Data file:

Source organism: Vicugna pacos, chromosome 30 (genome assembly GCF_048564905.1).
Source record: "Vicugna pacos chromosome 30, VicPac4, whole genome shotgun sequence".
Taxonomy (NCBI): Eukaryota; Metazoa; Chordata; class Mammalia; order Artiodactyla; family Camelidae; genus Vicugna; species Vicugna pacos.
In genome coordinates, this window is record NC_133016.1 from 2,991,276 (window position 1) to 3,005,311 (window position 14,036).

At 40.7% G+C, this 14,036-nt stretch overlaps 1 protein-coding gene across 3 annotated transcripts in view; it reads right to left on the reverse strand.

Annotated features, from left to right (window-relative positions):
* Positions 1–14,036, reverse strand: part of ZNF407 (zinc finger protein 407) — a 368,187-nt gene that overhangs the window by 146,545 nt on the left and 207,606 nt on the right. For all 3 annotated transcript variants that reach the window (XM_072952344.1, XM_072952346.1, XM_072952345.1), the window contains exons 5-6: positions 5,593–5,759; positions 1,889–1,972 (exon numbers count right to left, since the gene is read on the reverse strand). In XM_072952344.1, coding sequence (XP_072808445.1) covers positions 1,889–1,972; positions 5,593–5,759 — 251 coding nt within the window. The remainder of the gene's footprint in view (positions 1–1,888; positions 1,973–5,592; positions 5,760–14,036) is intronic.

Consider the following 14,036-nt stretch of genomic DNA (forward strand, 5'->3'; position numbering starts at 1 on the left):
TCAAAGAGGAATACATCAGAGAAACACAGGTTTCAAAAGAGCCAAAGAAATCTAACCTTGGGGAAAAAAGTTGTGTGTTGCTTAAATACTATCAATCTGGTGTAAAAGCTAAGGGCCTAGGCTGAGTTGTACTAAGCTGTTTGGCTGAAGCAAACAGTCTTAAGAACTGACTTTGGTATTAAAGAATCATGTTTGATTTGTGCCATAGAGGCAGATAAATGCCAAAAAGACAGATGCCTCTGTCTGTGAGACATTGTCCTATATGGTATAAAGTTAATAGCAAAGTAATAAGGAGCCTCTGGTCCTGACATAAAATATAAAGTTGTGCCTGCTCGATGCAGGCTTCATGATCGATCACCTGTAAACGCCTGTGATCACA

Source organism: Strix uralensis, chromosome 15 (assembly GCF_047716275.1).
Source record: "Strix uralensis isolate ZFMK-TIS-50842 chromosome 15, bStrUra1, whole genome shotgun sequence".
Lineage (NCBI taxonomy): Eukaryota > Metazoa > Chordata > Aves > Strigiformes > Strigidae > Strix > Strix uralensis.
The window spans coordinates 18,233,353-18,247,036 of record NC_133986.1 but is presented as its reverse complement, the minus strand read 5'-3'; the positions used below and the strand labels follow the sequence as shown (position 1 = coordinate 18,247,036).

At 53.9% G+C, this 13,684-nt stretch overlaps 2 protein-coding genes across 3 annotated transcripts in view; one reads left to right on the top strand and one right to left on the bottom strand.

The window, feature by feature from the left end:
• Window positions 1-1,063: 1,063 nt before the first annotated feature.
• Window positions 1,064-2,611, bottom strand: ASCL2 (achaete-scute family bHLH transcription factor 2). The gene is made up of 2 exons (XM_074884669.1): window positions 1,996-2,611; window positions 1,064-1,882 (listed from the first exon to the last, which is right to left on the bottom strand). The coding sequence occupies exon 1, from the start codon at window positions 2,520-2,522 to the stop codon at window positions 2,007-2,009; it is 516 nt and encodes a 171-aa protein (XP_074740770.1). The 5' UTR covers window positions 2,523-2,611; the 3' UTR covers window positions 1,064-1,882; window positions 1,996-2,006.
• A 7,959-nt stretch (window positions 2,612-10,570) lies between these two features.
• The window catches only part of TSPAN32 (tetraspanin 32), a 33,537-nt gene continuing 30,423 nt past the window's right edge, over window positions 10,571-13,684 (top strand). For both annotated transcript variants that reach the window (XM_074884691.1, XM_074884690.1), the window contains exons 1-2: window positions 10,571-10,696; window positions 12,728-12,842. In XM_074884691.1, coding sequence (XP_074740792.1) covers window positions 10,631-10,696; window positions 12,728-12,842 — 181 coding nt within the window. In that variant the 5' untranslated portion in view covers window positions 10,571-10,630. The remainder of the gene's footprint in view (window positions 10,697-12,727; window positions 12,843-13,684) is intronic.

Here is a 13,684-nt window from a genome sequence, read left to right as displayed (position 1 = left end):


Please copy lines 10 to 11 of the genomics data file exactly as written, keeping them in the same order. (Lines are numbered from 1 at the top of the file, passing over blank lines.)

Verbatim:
Source organism: Strix uralensis, chromosome 15 (assembly GCF_047716275.1).
Source record: "Strix uralensis isolate ZFMK-TIS-50842 chromosome 15, bStrUra1, whole genome shotgun sequence".